On first guess it is probably the residual excess of the holiday festivities around the belt line, or more likely, an entertaining aerobatic manoeuvre. The truth is not far off, in the sense that it can be an unintentional, or intentional.

A Dutch roll, which is more likely to occur in airliners with swept wings, is essentially an oscillatory motion where the aircraft yaws (moves level sideways) and rolls (wing drops left or right) at the same time. This occurs when the dihedral effects of an aircraft are more powerful than the directional stability.(1). The diherdral refers to the upward slant of the wings (if they slant downwards this is known as anhedral), and the primary purpose of this is to stabilise the aircraft, by returning it to a ‘wings level’ position following a turn (roll) to the left or right, or an unintentional upset, like a gust of wind.

Most notably, the aircraft yaws in one direction, and rolls in the opposite direction, making for a rather uncomfortable sensation!

Click on the animation
Image: Wikipedia

Why is it called a ‘Dutch’ roll?

The origins of the name are somewhat a myth, but the most plausible explanation would be the comparison to an ice-skating motion of left to right, while leaning to the opposite side. ‘Dutch’ simply because the dutch are well known for success in competitive ice-skating.

What happens in a Dutch roll?

Most modern aircraft are designed to be naturally stable, so in order to initiate a turn, the pilot needs purposefully upset this condition, by changing the position of the aileron on one wing. This causes more lift to be generated by one wing than the other wing. A consequence of this, is that an uneven distribution of drag occurs on the nose of the aircraft, causing it to point in the opposite direction of the roll, and the aircraft will also yaw in this opposite direction.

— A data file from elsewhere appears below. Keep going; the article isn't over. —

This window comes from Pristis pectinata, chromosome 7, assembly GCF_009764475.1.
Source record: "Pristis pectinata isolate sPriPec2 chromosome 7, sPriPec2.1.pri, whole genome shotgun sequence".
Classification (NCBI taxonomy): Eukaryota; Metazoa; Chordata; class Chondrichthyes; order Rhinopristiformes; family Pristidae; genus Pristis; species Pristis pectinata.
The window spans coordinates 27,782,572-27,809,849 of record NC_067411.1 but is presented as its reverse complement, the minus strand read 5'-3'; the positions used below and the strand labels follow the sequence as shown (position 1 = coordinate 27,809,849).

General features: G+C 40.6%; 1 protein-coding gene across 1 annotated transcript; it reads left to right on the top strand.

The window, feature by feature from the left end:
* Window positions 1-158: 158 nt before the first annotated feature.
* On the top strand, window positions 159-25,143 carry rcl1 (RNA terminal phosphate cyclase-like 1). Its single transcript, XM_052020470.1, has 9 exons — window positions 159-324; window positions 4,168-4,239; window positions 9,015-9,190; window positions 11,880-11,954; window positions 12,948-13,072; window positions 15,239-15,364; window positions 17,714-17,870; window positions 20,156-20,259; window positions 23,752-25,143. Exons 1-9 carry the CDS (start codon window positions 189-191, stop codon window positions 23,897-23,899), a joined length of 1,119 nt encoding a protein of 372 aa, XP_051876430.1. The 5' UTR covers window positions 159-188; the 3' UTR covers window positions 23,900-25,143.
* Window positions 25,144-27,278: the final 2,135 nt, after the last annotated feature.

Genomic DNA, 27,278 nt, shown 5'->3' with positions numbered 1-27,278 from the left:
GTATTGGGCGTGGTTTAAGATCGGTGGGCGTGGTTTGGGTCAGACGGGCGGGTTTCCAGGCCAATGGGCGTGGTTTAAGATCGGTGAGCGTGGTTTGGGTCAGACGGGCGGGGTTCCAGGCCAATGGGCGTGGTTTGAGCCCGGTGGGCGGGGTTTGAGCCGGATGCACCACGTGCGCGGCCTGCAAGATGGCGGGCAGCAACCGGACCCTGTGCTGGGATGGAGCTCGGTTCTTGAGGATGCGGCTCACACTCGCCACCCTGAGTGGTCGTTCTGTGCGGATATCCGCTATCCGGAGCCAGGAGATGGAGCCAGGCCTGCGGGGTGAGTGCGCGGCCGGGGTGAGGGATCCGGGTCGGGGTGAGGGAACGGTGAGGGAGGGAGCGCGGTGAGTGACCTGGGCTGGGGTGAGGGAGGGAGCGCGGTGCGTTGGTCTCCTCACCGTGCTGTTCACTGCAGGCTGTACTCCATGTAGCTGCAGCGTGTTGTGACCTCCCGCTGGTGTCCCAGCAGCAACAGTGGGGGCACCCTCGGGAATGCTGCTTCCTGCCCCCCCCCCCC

Similarly, this could also occur is a strong gust of wind lifts one wing. However, the design of the aircraft is intended so that if there is an ‘upset’, the dihedral of the wings will naturally restore a wings level position. When it comes to the yaw, however, the aircraft restorative design force is not as strong as that of the dihedral. The vertical stabiliser counter-acts the effect of drag created by the down going wing in the roll, yet it lags behind the corrective action of the dihedral, and so another roll and yaw in the other direction will occur.

Is it dangerous?

A Dutch roll is not essentially dangerous if recognised. As designs in both the roll and yaw planes are inherently positively stable, the associated fish-tailing and oscillations will eventually dissipate. The good news is that modern airliners have nifty things called yaw dampers, which sense the roll induced yaw and make the appropriate rudder corrections so that the effects are never even felt. In a less adequately equipped lighter aircraft, you want to make sure that your turns are co-ordinated using rudder, keeping the ball of your turn co-ordinator firmly in the middle.

  1. Ref: Skybrary